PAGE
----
I admired his grit and courage to start over from the bottom again. Needles to say, he got a 5 star rating.

2. The lady selling peanut chikkis

It was a scorching hot afternoon and the signal was long. Just as I was rolling up the windows of the car to switch on the AC, I saw an old lady on the pedestrian walk,huffing and sweating. She carried 2 big jute bags that seemed heavy given her discomfort.

As soon as the vehicles came to a halt, she limped across and displayed packets of peanut chikkis to the passengers. When she reached my car, I bought 2 packets and paid her.

She broke into a heartfelt smile and showed me a picture of a young girl and a marksheet. She told me with pride that her grand-daughter is a topper in her B.com class and she is selling chikkis to fund her education. She blessed me for buying from her.

The signal turned green and I drove away, thinking how progressive and hardworking the woman is. While most educated people prevent their daughters from pursuing a career or masters degree, here she was – doing what she could to help the girl compete her education. More power to people like her!

3. The wife with extravagant tastes

A friendly cab driver was once lamenting about the traffic and the toll it was taking on his health. When I asked him why he would not settle for something less stressful, he started narrating stories about his wife.

She was the kind of person who found happiness in other’s approval (no different from my generation that spends time figuring out ways to get 100 likes on a picture). She forced him to sell his run-down Indica and buy a sedan because it added more weight to her stature. She also made sure it was a fancy color.

Every time she wanted to buy groceries, she went to the neighborhood market in the air conditioned sedan. Every weekend, the car was washed in the street at a time chosen based on when the neighbors were present to watch the event. She wouldn’t let him sell the car and start a small grocery shop.

The poor guy’s entertaining account of his wife amused me. It also made me ponder over the unmerited importance we give to other’s opinions. Well, that topic is for another day, another post.

4. The maid’s granddaughter

We have a maid at our place who washes utensils and cleans the house everyday. She had an alcoholic son who wasted away all the hard-earned money. Her daughter-in-law had been diagnosed with throat cancer a few months back and the family was struggling to make both ends meet.

One day, she brought her 16-year old grand daughter along for work and all of us objected saying she should complete her education and we can’t allow (almost) child labor. She pacified us saying that it was summer vacation, the girl had completed her class 12 board exams and scored 60%. 

I congratulated the girl, to which she replied with a meek “I could have done better, akka”. When I asked her what she wanted to do next, she replied,” I want to become a Telugu teacher. I am from a Telugu medium school and my teacher says I am good at writing essays, akka. I will teach children how to read and write Telugu”.

I was touched at the girl’s simple heart. Not a doctor. Not a software engineer. Not anything fancy. A straight-forward, unpretentious ambition.Telugu teacher. I gave her a  pack of my faviurote cookies and told her to never, ever give up her dreams no matter what. Because that is exactly what is going to define you as a person and shape your life. And it’s very important to have the harness to your life in your hands – something that following your dream will teach you.

Silver lining of traffic

The infamous metropolitan traffic. My workplace is 5 kms away from where I stay and I consider myself lucky if I cover that distance in an hour. 

One day, when I was running late for a meeting (goes without saying that I was stuck in a cab during a logjam), I realized that I have better things to fret about than traffic jams – like the just-ended sale on the dress I wanted or the popped-out-of-nowhere pimple. 

That’s when it dawned on me that traffic is not so bad, after all. Don’t think so? Allow me to explain how traffic helps us have a better life:

1. Socializing

Have you seen two random auto drivers strike up a conversation during a road block? I have seen guys in my carpooled cab discover common interests through music playing on the radio and plan on attending a concert together. I have had exclusive access to cooking , beauty tips and sale details by overhearing phone conversations on buses. Traffic jams help you connect, spend time and make friends with people.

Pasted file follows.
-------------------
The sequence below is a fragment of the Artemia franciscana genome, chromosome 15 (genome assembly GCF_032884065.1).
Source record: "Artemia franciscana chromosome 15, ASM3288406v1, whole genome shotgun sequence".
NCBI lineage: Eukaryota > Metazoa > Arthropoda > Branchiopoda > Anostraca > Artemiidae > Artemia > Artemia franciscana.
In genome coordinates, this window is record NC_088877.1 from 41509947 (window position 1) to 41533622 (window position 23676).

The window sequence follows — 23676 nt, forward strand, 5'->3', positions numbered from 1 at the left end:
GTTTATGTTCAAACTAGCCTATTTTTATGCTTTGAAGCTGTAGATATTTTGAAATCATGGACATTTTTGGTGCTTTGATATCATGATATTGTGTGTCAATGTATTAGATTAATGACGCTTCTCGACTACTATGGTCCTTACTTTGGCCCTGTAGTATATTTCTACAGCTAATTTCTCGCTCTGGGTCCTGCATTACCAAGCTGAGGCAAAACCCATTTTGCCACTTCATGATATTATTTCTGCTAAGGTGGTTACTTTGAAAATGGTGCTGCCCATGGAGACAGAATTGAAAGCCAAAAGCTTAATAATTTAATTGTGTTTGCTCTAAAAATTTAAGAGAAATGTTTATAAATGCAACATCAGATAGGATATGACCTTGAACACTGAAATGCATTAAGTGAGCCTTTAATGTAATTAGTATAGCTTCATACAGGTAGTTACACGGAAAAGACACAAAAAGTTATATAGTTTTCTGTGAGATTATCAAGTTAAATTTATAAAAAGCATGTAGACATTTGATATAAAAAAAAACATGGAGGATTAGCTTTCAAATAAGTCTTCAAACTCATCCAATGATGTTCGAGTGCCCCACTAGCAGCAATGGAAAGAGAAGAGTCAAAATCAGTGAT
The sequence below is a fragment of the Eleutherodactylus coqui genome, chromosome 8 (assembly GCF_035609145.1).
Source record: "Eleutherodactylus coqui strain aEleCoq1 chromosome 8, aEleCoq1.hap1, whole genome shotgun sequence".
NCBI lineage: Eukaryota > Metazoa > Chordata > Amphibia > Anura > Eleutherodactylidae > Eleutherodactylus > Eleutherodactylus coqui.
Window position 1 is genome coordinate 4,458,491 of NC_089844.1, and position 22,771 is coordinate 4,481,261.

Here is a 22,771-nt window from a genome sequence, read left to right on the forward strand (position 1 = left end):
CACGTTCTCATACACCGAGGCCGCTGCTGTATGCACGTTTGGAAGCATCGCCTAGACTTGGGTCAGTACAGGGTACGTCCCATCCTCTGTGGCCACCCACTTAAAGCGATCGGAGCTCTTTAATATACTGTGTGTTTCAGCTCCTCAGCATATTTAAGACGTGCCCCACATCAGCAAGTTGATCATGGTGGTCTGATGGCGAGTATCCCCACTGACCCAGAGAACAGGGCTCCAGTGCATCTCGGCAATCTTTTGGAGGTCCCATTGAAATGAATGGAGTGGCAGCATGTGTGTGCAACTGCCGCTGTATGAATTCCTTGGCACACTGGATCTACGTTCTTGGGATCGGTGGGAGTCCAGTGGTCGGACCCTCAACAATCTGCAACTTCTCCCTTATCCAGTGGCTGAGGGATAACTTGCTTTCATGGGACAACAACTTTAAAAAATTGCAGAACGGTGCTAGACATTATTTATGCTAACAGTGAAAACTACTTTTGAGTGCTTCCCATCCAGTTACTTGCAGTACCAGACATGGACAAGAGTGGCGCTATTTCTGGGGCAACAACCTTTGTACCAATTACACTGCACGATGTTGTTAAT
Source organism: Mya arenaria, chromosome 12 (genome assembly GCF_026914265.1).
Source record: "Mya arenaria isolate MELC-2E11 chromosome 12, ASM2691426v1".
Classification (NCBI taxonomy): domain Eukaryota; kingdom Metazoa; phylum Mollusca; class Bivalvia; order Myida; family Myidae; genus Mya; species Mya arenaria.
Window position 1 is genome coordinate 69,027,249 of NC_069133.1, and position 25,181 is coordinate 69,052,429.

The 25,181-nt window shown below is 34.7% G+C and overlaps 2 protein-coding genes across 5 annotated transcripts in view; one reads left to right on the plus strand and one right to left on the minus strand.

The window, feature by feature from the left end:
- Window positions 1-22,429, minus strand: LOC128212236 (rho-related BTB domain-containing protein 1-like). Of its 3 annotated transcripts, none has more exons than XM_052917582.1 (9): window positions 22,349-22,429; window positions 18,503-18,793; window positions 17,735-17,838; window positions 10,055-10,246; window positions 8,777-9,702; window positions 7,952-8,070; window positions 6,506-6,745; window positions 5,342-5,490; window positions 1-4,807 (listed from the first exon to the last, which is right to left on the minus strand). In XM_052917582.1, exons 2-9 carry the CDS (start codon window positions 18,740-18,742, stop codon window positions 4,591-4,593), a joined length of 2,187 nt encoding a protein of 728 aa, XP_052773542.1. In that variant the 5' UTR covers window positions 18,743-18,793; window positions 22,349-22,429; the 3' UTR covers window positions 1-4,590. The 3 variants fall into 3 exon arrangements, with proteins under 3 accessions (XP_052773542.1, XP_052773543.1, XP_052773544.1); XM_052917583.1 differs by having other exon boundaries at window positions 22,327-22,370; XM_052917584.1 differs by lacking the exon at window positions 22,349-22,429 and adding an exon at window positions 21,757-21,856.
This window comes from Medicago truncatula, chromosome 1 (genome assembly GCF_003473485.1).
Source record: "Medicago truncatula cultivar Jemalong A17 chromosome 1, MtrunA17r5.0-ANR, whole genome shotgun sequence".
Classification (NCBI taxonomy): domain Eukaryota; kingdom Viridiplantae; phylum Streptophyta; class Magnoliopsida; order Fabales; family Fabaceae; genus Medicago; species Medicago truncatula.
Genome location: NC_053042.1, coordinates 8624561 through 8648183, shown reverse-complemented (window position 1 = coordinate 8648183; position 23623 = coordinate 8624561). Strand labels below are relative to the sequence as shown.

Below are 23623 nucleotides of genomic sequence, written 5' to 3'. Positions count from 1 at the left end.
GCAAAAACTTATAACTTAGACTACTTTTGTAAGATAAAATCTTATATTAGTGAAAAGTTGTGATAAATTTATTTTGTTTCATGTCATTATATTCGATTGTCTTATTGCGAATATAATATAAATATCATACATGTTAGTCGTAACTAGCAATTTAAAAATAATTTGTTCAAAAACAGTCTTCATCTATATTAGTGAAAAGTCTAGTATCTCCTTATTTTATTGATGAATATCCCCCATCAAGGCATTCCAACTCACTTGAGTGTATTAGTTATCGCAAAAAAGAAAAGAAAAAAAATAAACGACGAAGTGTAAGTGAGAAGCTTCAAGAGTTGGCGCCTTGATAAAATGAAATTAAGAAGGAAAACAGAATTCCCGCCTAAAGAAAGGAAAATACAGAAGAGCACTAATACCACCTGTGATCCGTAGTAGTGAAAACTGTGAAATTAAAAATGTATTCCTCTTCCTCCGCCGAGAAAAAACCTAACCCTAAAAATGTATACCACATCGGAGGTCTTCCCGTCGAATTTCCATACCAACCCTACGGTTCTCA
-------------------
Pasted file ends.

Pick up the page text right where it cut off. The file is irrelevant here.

2. Exploring the city

When my auto-driver senses an impending congestion ahead, he takes a sharp turn into one of those narrow lanes whose existence I wasn’t aware of. Tucked away in those narrow lanes are unexplored quaint art shops and boutiques that don’t charge a bomb. Touring the city is all the more relevant with “Murphy’s law of shared cabs” – Irrespective of when you board the cab, you will be the last one to get dropped.


3. Appreciating humanity

Only during times of distress does humanity shine. Like the person who let my car sneak into the main road’s long queue through a side lane. There was a traffic policeman who held the shivering hands of an old lady and helped her cross the road. There was a an old man selling peanut biscuits at a signal to fund his grand-daughter’s education. There was a businessman who stepped out of his air-conditioned Audi and volunteered to clear a deadlocked congestion. Traffic lets you witness such moments of humanity.

4. Developing patience

In this fast-paced world of 2-minute noodles, traffic forces you to cultivate and develop the virtue of patience. This is primarily because, well….you don’t have a choice.

5. Quality me-time

The time spent in travel gives me the much-needed alone time when I can read my favourite book, listen to music or introspect on my life. Bus drivers in my city use this time to stay updated with the world by reading newspapers.

6. Helping stay fit  

How does traffic help fitness? When you decide to cover the final 2km stretch to office by walking for 30 minutes instead of waiting for an hour.

7. Maintaining relationships

I spend my travel time in replying to messages, emails and greeting friends on their birthdays/anniversaries(or their children’s birthdays). Traffic gives you ample time in your busy work life to catch up with friends and relatives.

8. Increasing sense of alertness 

If you are a pedestrian on the side-walk, you develop the art of being on high-alert sub-consciously. Because you have to dutifully jump out of a motorist’s path and avoid bumping into a fellow mobile phone-engrossed pedestrian, like a real-life subway surfer.

9. Increasing co-ordination

Traffic requires you to inherently co-ordinate with all the other people on the road by a wave of the hand or the flicker of an eye – asking them to pass or understanding the time they need to cross.


10. Making us believe in spirituality 

When everything else fails, you invoke the Almighty to help you reach office on time. Or to Bless you with just one flying bat mobile. Or to endow you with superpowers that let your car pass through objects. The obnoxious traffic. Sigh!